1. the process in which the occupational and political organizations of the working class are accommodated within capitalist society.
  2. the argument that working-class consciousness has been shaped by the values and interests of other, dominant, classes.
The concepts have a place in the arguments about working-CLASS CONSCIOUSNESS and CLASS IMAGERY. The first usage, for example, is resonant of the arguments about a separate status group within the working class, especially in the 19th century – the LABOUR ARISTOCRACY. The second might be compared to discussions of HEGEMONY. Often the distinction between sense 1 and sense 2 is analytical; in practice, organization and consciousness are treated in an integrated, coextensive way.

Incorporation is one of many concepts which have been proposed to explain the predominantly reformist attitudes of the working classes of capitalist societies. It has been particularly influential in UK studies. The extension of citizenship, and voting and welfare rights, for example, and the establishment of‘respectable’, skilled, male trade unionism after 1850, have been seen both as the product of working-class struggle and as a means of institutionalizing, and thus containing the level of, industrial and political conflict. The Parliamentary Labour Party has also been a major element in the incorporation of the working class into existing structures. In the 1960s, proposed and actual trade-union legislation which attempted to give the state a continuous role in monitoring and regulating relations between employers and unions has been explained in terms of the incorporation of union militancy into stable and routine state structures (see also CORPORATISM). Between 1945 and 1979 the involvement of trade-union leaders in government committees, the acceptance of knighthoods, etc., by union leaders, and the willingness of unionists to cooperate in state-inspired initiatives like ACAS, have all been seen as examples of incorporation, i.e. as reducing militancy by channelling potential conflict, leadership and values into forms which can be accommodated by the status quo.

Collins Dictionary of Sociology, 3rd ed. © HarperCollins Publishers 2000
The following article is from The Great Soviet Encyclopedia (1979). It might be outdated or ideologically biased.

Incorporation

 

the combination into one morphological unit of two or more semantemes, which are mobile components with separate lexical meanings; the number and order of the components are determined in each instance by the content of the utterance, but the relations between them correspond to syntactic relations.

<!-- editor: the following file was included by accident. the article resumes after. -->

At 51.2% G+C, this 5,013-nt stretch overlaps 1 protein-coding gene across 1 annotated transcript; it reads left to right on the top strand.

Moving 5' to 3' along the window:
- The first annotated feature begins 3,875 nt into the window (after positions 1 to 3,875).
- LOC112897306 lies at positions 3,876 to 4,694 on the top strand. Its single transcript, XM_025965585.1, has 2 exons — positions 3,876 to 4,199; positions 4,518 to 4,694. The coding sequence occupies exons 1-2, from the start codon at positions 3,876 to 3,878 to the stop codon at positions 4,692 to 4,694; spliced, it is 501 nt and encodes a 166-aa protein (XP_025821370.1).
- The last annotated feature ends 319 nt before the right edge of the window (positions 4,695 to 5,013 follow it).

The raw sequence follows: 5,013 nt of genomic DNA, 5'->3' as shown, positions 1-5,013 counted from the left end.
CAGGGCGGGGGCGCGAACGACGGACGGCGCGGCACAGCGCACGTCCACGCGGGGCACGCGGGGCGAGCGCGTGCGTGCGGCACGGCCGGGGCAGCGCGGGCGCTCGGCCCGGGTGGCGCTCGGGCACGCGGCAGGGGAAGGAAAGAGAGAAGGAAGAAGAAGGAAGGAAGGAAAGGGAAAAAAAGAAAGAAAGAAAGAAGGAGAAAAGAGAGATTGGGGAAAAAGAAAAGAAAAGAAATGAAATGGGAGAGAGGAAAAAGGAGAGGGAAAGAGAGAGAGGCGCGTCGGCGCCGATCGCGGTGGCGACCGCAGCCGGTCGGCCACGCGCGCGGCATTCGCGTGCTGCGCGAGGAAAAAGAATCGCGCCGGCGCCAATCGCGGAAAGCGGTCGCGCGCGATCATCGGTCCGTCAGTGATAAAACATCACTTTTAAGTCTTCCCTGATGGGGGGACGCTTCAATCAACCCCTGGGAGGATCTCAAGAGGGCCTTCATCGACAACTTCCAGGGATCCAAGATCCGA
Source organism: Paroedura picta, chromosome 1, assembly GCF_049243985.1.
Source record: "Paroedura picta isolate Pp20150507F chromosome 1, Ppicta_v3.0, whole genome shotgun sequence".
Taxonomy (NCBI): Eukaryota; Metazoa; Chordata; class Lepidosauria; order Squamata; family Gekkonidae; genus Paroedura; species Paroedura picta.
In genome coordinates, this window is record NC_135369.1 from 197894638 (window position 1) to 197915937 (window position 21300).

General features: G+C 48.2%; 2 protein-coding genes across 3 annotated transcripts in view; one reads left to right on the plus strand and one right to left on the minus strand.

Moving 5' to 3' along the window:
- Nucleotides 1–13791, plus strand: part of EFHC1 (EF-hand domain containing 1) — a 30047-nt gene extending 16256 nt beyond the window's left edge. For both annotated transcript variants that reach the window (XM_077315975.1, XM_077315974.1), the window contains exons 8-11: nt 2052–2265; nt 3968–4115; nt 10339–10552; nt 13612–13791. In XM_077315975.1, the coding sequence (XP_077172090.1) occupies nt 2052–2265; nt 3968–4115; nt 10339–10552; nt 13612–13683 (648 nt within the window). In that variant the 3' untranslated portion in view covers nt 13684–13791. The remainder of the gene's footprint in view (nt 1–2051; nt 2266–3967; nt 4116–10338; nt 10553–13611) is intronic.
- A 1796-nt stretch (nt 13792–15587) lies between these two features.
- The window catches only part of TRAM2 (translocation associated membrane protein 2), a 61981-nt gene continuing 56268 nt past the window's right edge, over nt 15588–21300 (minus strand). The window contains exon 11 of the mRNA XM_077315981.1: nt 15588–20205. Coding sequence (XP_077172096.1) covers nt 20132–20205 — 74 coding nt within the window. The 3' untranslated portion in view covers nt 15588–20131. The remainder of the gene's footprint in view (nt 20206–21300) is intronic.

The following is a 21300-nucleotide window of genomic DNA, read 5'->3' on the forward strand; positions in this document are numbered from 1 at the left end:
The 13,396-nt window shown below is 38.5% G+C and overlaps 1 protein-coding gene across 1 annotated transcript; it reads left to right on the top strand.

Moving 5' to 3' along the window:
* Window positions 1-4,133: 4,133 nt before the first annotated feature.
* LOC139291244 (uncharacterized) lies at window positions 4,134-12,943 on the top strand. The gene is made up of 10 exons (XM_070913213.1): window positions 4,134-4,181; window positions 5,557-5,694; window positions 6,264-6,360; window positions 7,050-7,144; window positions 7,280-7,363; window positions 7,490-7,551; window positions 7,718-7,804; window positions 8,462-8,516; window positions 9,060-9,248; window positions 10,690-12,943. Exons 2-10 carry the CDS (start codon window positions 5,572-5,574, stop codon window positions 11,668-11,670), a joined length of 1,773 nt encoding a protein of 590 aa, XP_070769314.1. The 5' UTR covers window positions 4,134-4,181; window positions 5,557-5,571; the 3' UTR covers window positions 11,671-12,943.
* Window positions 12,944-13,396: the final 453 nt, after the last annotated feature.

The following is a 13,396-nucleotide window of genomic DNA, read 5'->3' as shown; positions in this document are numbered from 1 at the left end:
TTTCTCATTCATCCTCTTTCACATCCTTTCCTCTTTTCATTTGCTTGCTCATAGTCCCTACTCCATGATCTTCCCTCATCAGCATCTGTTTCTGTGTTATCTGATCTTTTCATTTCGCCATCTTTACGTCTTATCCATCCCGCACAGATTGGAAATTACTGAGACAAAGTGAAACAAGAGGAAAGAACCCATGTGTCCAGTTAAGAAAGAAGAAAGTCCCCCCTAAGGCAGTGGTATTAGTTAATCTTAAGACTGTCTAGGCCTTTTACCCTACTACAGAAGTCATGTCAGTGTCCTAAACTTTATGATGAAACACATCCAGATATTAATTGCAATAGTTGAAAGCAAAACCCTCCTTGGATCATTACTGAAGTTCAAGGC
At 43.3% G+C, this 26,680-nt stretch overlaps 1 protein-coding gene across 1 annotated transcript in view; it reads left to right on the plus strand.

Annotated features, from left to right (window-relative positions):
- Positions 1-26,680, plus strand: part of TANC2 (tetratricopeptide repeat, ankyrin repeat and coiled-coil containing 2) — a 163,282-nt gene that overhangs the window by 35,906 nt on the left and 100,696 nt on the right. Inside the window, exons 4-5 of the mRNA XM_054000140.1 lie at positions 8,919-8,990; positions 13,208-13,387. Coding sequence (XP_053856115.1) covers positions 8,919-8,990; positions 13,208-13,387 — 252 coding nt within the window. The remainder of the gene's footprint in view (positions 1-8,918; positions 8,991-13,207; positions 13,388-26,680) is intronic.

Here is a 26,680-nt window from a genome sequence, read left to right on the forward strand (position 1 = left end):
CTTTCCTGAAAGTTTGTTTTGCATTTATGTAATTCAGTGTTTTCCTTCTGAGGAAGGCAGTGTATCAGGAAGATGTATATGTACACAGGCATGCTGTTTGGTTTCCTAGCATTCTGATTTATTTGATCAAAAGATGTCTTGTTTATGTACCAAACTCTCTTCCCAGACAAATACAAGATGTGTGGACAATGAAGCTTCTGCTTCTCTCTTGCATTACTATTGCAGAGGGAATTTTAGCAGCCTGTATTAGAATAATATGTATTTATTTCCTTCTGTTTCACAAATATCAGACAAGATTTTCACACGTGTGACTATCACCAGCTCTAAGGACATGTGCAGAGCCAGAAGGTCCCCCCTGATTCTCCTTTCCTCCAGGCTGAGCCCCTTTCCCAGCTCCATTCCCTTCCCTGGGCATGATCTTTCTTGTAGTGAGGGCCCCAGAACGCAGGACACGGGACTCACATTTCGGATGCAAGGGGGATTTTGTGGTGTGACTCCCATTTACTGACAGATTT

In Chukchi, for example, incorporation is used to express attributive relations (ga-ηran-tor-melgar-ma, “with two new guns”), adverbial relations (m∂t-winw∂-ekwet-∂rk∂n, “we are leaving secretly”), object relations (m∂t-kupre-g∂nrit-∂rk∂n, “we are protecting the nets”), and object relations expanded by attributives (m∂t-kupre-g∂nrit-∂rk∂n, “we are protecting the new nets”). Such an incorporative complex is neither a word (because it may be divided into lexicosemantic units) nor a combination of words (because it has morphological integrity). Incorporation occurs together with agglutination in languages; the two are closely interrelated and mutually conditioned.

REFERENCES

Stebnitskii, S. N. Iz istorii padezhnykh suffiksov v koriakskom i chukotskom iazykakh. Leningrad, 1941.
Skorik, P. Ia. “O sootnoshenii aggliutinatsii i inkorporatsii.” In thecollection Morfologicheskaia tipologiia i problema klassifikatsii iazykov. Moscow-Leningrad, 1965.

P. IA. SKORIK

The Great Soviet Encyclopedia, 3rd Edition (1970-1979). © 2010 The Gale Group, Inc. All rights reserved.
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Hernandez, a real estate agent, said Farnsworth seemed to be against incorporation, and shielded the meetings from testimony by officials from another Arizona city that could've spoken of the benefits of incorporation.
"Worse, the SEC went against the mandate of the law by not giving Rappler an opportunity to amend or correct any perceived error before revoking its certificate of incorporation," Ressa said.
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In order to address these sociodemographic challenges, Japan and Korea have advanced a series of immigrant incorporation policies, represented by multiculturalism (tabunka in Japanese and damunhwa in Korean).
On an average of two year DSR data, maximum tillers (16), panicle length (27), grain panicle-1 (89) and paddy yield (2.75 t ha-1) was produced with P application @ 80 kg P2O5 ha-1 along with CR incorporation, which was considerably better (13%) than that of P application @ 120 kg P2O5 ha-1 without CR incorporation.
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This concept is further confirmed in the context of public joint stock companies by Article 72 of the 1984 Law, which provides that 'during the incorporation period, the company will have the corporate personality to the extent necessary for its incorporation.
Keeping in view the situation, Singapore's leading company registration specialist SBS Consulting has come up with a range of cost effective company incorporation packages.